Naomi Klein is the winner of the inaugural Warwick Prize for Writing for her book “The Shock Doctrine.”
The prize, worth 50,000 British pounds (about C$90,000), is run by Britain’s University of Warwick and will be handed out every other year.
The book by the Toronto-based journalist topped a short list of six international titles. This year’s prize theme, complexity, was interpreted differently by each writer, organizers said.
“‘The Shock Doctrine’ is a brilliant, provocative, outstandingly written investigation into some of the great outrages of our time,” said author China Mieville, chair of the judging panel.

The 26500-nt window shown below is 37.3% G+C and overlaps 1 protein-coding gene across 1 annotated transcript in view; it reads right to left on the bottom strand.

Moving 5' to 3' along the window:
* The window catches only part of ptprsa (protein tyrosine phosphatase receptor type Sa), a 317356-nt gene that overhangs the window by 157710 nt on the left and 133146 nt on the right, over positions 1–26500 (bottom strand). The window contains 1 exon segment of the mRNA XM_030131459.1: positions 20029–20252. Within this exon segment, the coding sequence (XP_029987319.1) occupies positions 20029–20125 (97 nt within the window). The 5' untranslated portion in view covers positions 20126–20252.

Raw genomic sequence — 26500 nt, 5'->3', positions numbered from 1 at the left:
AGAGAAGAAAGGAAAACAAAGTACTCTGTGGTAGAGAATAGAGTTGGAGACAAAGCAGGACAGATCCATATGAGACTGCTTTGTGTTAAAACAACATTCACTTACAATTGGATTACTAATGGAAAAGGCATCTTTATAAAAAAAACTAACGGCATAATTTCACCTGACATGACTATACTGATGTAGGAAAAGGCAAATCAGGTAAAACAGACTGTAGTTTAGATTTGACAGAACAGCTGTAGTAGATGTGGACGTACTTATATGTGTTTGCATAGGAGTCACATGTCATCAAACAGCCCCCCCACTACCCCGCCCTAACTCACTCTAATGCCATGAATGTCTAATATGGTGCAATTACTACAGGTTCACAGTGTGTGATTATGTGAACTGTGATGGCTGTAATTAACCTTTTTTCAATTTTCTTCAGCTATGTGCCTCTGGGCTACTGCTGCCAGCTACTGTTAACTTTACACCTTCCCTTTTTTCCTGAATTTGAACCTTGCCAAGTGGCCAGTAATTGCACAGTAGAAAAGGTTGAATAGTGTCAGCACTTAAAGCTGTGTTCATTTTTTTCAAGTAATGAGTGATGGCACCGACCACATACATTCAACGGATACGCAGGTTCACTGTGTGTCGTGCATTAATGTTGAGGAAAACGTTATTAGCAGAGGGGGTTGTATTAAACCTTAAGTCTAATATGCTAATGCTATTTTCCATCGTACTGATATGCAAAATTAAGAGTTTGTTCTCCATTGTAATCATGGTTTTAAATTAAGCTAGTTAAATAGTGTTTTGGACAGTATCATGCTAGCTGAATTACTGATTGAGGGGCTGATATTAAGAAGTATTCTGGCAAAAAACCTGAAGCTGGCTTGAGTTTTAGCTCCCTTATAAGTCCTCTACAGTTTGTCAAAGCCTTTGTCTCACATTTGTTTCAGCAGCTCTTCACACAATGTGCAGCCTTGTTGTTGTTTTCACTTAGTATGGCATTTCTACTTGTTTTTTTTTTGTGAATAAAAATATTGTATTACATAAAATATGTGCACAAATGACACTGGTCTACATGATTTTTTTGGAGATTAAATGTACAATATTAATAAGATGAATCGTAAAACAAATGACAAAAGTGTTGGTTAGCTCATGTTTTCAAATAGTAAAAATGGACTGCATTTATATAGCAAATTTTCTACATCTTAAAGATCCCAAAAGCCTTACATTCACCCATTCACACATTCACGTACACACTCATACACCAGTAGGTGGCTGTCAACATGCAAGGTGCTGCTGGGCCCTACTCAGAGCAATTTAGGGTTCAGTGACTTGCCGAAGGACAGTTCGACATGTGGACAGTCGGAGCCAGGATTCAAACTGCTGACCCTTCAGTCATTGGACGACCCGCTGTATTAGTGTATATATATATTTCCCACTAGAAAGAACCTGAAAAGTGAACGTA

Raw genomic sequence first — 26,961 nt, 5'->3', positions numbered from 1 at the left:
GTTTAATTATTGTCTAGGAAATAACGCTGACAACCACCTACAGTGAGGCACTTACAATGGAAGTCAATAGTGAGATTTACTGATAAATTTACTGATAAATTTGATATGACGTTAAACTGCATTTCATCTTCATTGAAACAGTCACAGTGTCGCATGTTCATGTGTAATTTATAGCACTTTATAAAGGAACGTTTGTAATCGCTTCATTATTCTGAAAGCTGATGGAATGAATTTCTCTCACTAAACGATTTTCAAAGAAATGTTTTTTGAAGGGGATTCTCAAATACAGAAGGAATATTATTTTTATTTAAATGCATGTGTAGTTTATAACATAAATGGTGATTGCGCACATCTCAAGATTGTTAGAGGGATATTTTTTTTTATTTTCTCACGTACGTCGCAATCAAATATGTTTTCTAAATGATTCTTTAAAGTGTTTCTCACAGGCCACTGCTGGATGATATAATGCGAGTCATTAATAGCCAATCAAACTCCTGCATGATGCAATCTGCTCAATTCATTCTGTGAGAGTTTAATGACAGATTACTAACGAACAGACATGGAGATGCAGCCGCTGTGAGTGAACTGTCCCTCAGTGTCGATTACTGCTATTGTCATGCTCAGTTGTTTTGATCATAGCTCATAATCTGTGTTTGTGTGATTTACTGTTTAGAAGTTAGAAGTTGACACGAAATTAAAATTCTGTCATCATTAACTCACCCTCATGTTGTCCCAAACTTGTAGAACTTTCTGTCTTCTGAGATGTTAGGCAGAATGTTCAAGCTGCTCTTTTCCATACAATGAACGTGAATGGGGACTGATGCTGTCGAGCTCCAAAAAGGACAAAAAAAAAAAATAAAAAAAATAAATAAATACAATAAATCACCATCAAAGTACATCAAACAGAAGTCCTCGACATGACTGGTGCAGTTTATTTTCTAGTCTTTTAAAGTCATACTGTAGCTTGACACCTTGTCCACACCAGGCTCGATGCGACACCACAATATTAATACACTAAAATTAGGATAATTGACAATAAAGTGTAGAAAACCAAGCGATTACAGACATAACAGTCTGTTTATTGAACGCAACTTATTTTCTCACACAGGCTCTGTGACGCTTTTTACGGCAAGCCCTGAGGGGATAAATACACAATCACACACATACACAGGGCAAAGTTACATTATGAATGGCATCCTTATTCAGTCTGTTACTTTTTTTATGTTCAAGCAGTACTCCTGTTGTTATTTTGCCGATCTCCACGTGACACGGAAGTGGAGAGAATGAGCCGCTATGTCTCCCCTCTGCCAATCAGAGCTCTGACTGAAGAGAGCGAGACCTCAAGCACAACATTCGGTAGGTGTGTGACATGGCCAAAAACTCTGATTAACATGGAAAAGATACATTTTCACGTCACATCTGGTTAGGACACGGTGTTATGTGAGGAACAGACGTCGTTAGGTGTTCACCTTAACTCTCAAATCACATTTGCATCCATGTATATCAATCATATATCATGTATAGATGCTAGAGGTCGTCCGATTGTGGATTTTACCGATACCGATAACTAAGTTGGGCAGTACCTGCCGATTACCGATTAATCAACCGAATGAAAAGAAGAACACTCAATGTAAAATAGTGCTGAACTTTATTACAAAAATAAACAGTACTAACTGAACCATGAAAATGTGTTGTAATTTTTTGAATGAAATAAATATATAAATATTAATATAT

The book, published by Knopf Canada, examines the rise of “disaster capitalism” where moments of crisis such as 9-11 are exploited by global corporations.
Colour was announced as the theme of the 2011 Warwick Prize.
The other titles that made the shortlist: “Mad, Bad and Sad: A History of Women and the Mind Doctors from 1800” by Lisa Appignanesi; “The Art of Political Murder: Who Killed Bishop Gerardi?” by Francisco Goldman; “Reinventing the Sacred” by Stuart A. Kauffman; “The Rest Is Noise: Listening to the 20th Century” by Alex Ross; and “Montano’s Malady” by Enrique Vila-Matas (translator Jonathan Dunne).
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